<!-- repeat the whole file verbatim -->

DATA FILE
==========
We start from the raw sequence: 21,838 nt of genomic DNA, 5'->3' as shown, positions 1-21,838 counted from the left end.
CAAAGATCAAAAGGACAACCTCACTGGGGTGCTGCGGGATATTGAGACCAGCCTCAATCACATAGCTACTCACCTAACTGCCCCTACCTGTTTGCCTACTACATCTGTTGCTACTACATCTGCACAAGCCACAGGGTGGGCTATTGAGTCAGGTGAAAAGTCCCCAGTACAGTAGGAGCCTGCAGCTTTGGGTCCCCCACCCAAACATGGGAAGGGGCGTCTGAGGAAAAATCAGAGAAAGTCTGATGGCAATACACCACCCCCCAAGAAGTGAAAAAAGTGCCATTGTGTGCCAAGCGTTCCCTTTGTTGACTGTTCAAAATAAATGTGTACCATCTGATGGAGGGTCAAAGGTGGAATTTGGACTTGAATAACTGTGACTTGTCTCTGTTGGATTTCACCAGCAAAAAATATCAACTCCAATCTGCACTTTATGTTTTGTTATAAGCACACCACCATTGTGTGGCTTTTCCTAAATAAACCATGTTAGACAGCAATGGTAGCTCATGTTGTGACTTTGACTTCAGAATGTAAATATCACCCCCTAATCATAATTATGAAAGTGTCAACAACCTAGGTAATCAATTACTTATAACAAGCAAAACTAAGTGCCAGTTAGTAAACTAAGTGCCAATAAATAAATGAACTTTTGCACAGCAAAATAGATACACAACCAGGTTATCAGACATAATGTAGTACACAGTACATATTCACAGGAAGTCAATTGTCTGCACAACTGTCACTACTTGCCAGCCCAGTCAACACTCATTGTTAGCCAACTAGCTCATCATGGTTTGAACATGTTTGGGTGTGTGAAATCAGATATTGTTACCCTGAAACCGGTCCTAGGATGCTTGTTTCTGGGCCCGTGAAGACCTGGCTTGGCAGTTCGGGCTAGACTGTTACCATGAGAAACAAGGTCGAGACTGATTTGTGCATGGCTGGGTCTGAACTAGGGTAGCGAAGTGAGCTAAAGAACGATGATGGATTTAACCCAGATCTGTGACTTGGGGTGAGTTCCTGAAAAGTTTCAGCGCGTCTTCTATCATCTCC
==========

We start from the raw sequence: 21,838 nt of genomic DNA, 5'->3' as shown, positions 1-21,838 counted from the left end.
CAAAGATCAAAAGGACAACCTCACTGGGGTGCTGCGGGATATTGAGACCAGCCTCAATCACATAGCTACTCACCTAACTGCCCCTACCTGTTTGCCTACTACATCTGTTGCTACTACATCTGCACAAGCCACAGGGTGGGCTATTGAGTCAGGTGAAAAGTCCCCAGTACAGTAGGAGCCTGCAGCTTTGGGTCCCCCACCCAAACATGGGAAGGGGCGTCTGAGGAAAAATCAGAGAAAGTCTGATGGCAATACACCACCCCCCAAGAAGTGAAAAAAGTGCCATTGTGTGCCAAGCGTTCCCTTTGTTGACTGTTCAAAATAAATGTGTACCATCTGATGGAGGGTCAAAGGTGGAATTTGGACTTGAATAACTGTGACTTGTCTCTGTTGGATTTCACCAGCAAAAAATATCAACTCCAATCTGCACTTTATGTTTTGTTATAAGCACACCACCATTGTGTGGCTTTTCCTAAATAAACCATGTTAGACAGCAATGGTAGCTCATGTTGTGACTTTGACTTCAGAATGTAAATATCACCCCCTAATCATAATTATGAAAGTGTCAACAACCTAGGTAATCAATTACTTATAACAAGCAAAACTAAGTGCCAGTTAGTAAACTAAGTGCCAATAAATAAATGAACTTTTGCACAGCAAAATAGATACACAACCAGGTTATCAGACATAATGTAGTACACAGTACATATTCACAGGAAGTCAATTGTCTGCACAACTGTCACTACTTGCCAGCCCAGTCAACACTCATTGTTAGCCAACTAGCTCATCATGGTTTGAACATGTTTGGGTGTGTGAAATCAGATATTGTTACCCTGAAACCGGTCCTAGGATGCTTGTTTCTGGGCCCGTGAAGACCTGGCTTGGCAGTTCGGGCTAGACTGTTACCATGAGAAACAAGGTCGAGACTGATTTGTGCATGGCTGGGTCTGAACTAGGGTAGCGAAGTGAGCTAAAGAACGATGATGGATTTAACCCAGATCTGTGACTTGGGGTGAGTTCCTGAAAAGTTTCAGCGCGTCTTCTATCATCTCC